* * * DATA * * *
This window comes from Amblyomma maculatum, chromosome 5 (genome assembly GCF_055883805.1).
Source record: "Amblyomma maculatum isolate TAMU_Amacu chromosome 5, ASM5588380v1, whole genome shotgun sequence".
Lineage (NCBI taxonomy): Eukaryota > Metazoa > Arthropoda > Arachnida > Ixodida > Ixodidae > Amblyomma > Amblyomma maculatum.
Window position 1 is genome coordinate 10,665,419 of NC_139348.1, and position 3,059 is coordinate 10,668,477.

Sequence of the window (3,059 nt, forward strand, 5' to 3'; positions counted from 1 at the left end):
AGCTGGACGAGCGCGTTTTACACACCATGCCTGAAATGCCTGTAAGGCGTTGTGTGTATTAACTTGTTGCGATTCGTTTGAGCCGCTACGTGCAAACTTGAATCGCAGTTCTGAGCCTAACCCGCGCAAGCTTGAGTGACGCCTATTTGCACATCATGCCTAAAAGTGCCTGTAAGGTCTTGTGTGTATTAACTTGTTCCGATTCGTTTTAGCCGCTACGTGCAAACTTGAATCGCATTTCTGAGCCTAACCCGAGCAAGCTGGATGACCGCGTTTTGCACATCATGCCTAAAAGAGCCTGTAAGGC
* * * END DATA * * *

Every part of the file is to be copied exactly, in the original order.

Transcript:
This window comes from Amblyomma maculatum, chromosome 5 (genome assembly GCF_055883805.1).
Source record: "Amblyomma maculatum isolate TAMU_Amacu chromosome 5, ASM5588380v1, whole genome shotgun sequence".
Lineage (NCBI taxonomy): Eukaryota > Metazoa > Arthropoda > Arachnida > Ixodida > Ixodidae > Amblyomma > Amblyomma maculatum.
Window position 1 is genome coordinate 10,665,419 of NC_139348.1, and position 3,059 is coordinate 10,668,477.

Sequence of the window (3,059 nt, forward strand, 5' to 3'; positions counted from 1 at the left end):
AGCTGGACGAGCGCGTTTTACACACCATGCCTGAAATGCCTGTAAGGCGTTGTGTGTATTAACTTGTTGCGATTCGTTTGAGCCGCTACGTGCAAACTTGAATCGCAGTTCTGAGCCTAACCCGCGCAAGCTTGAGTGACGCCTATTTGCACATCATGCCTAAAAGTGCCTGTAAGGTCTTGTGTGTATTAACTTGTTCCGATTCGTTTTAGCCGCTACGTGCAAACTTGAATCGCATTTCTGAGCCTAACCCGAGCAAGCTGGATGACCGCGTTTTGCACATCATGCCTAAAAGAGCCTGTAAGGC